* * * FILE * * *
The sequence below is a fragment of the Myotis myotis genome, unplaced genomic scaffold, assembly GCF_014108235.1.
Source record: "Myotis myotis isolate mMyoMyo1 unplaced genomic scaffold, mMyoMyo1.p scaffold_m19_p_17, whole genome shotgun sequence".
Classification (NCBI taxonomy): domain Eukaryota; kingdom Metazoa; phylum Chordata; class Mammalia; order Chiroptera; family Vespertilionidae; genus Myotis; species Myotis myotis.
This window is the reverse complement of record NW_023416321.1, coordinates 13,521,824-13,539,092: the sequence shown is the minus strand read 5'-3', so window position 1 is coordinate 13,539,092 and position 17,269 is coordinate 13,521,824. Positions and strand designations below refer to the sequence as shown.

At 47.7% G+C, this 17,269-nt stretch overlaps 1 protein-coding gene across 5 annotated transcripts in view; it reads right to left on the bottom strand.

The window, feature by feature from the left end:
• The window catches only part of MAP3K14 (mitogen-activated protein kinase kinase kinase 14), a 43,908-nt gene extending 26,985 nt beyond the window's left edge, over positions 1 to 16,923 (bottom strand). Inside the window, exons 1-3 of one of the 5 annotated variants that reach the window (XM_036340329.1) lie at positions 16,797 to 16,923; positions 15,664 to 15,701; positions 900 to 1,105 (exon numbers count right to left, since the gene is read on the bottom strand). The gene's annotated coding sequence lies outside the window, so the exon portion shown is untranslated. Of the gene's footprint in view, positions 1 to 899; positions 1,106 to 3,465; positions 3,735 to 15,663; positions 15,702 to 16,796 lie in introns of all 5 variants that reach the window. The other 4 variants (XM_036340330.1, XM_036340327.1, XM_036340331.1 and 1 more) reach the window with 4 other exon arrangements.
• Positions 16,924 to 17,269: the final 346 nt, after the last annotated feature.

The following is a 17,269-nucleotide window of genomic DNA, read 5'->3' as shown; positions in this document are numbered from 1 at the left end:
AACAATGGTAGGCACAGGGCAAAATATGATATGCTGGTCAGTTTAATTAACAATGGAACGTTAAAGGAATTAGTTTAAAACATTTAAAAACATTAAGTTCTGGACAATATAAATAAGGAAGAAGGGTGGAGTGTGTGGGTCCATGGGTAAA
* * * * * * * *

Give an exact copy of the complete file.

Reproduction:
The sequence below is a fragment of the Myotis myotis genome, unplaced genomic scaffold, assembly GCF_014108235.1.
Source record: "Myotis myotis isolate mMyoMyo1 unplaced genomic scaffold, mMyoMyo1.p scaffold_m19_p_17, whole genome shotgun sequence".
Classification (NCBI taxonomy): domain Eukaryota; kingdom Metazoa; phylum Chordata; class Mammalia; order Chiroptera; family Vespertilionidae; genus Myotis; species Myotis myotis.
This window is the reverse complement of record NW_023416321.1, coordinates 13,521,824-13,539,092: the sequence shown is the minus strand read 5'-3', so window position 1 is coordinate 13,539,092 and position 17,269 is coordinate 13,521,824. Positions and strand designations below refer to the sequence as shown.

At 47.7% G+C, this 17,269-nt stretch overlaps 1 protein-coding gene across 5 annotated transcripts in view; it reads right to left on the bottom strand.

The window, feature by feature from the left end:
• The window catches only part of MAP3K14 (mitogen-activated protein kinase kinase kinase 14), a 43,908-nt gene extending 26,985 nt beyond the window's left edge, over positions 1 to 16,923 (bottom strand). Inside the window, exons 1-3 of one of the 5 annotated variants that reach the window (XM_036340329.1) lie at positions 16,797 to 16,923; positions 15,664 to 15,701; positions 900 to 1,105 (exon numbers count right to left, since the gene is read on the bottom strand). The gene's annotated coding sequence lies outside the window, so the exon portion shown is untranslated. Of the gene's footprint in view, positions 1 to 899; positions 1,106 to 3,465; positions 3,735 to 15,663; positions 15,702 to 16,796 lie in introns of all 5 variants that reach the window. The other 4 variants (XM_036340330.1, XM_036340327.1, XM_036340331.1 and 1 more) reach the window with 4 other exon arrangements.
• Positions 16,924 to 17,269: the final 346 nt, after the last annotated feature.

The following is a 17,269-nucleotide window of genomic DNA, read 5'->3' as shown; positions in this document are numbered from 1 at the left end:
AACAATGGTAGGCACAGGGCAAAATATGATATGCTGGTCAGTTTAATTAACAATGGAACGTTAAAGGAATTAGTTTAAAACATTTAAAAACATTAAGTTCTGGACAATATAAATAAGGAAGAAGGGTGGAGTGTGTGGGTCCATGGGTAAA